Q&A: I think I had a Braxton Hicks contraction. How can I tell?
I'm almost 21 weeks pregnant. I had a tightening in my lower abdomen for a few seconds, then it was over, but it hasn't happened since. I think it may have been a Braxton Hicks contraction. What do they feel like and how early can you start to feel them?
You are correct—you probably had a contraction. Let me tell you about normal contractions, and signs that you can watch for to be sure you aren’t having preterm labor (which this doesn’t sound like at all!).
Contractions usually feel like a balling up or tightening sensation over your lower abdomen, or sometimes in your back. They might feel a little like menstrual cramps. Up to a few contractions an hour can be normal. One way to figure out if this is a contraction is to feel your lower abdomen with your hand. During a contraction, your uterus will become hard (usually for less than a minute) and then will relax and return to normal. You can actually feel your tummy get hard and tell when you are having a contraction and when it is over. If only part of your uterus gets hard, that is probably the baby moving and not a contraction.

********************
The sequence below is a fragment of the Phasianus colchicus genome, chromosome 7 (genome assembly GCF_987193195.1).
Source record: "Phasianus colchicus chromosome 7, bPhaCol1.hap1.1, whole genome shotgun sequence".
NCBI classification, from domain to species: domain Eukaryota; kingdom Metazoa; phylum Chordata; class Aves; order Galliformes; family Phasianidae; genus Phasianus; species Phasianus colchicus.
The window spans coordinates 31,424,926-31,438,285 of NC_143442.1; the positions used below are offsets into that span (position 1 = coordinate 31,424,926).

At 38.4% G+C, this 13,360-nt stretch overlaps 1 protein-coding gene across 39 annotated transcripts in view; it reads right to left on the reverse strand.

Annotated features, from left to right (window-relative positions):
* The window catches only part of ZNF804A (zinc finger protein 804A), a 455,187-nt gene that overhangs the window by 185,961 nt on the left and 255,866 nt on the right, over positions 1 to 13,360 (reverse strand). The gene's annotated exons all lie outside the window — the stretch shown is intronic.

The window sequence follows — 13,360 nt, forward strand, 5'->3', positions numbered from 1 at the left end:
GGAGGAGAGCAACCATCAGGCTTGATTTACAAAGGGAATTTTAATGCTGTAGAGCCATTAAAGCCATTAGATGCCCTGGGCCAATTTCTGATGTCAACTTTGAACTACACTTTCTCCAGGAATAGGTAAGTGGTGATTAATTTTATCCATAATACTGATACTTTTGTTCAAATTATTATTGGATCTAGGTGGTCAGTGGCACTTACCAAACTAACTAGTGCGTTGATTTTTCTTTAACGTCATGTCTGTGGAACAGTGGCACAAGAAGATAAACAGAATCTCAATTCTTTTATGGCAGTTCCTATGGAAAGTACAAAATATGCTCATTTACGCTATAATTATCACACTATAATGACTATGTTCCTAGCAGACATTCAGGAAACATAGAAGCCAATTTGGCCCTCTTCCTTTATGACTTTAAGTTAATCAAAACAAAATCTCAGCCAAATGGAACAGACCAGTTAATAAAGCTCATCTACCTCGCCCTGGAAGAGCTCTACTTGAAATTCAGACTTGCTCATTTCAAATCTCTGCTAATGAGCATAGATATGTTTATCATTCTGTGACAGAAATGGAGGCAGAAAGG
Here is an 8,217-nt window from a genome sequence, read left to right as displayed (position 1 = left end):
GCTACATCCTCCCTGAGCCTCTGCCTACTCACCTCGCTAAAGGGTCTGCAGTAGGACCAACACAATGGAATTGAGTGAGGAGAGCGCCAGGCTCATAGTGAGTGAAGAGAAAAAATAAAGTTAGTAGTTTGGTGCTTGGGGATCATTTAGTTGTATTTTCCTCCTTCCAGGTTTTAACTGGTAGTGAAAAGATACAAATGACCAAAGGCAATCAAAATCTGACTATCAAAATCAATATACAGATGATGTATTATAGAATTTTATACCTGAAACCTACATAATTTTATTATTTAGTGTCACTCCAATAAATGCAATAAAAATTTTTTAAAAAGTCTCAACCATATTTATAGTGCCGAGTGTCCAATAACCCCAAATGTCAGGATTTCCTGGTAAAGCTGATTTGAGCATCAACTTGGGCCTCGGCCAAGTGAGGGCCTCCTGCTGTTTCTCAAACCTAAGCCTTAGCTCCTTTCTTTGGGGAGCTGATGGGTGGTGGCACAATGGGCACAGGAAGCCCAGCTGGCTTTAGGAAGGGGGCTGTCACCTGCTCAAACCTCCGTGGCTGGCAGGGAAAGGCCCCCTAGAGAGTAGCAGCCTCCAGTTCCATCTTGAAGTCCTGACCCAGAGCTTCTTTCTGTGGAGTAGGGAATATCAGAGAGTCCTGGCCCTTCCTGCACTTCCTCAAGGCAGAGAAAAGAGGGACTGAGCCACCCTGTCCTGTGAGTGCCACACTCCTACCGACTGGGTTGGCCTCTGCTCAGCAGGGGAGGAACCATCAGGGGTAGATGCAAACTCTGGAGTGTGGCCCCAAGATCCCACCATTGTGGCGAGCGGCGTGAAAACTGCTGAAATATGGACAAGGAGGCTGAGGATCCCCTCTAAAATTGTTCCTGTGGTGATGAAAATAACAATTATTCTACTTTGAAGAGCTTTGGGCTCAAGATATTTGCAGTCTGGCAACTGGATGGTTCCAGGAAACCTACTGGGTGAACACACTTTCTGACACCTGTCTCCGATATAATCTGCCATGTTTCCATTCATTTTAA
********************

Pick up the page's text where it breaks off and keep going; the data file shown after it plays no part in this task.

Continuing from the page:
Braxton-Hicks contractions are painless normal contractions in the second half of pregnancy that don’t cause your cervix to open. Occasionally, though, even painless contractions can be a sign of preterm labor.
Here are some signs that should get your attention:
- Contractions coming more than four to six times an hour for a few hours (even if painless)
- Contractions that last several hours after exercise or sex (a shorter duration of contractions after these activities is usually normal)
- Any vaginal bleeding before 35 weeks
- Leaking of fluid (like you might have broken your water)
If any of those symptoms occur, call your doctor or midwife to see if you need to be evaluated for preterm labor. If you are just having a few sporadic painless contractions, don’t worry about it at all. That’s just your body practicing for your own personal Labor Day.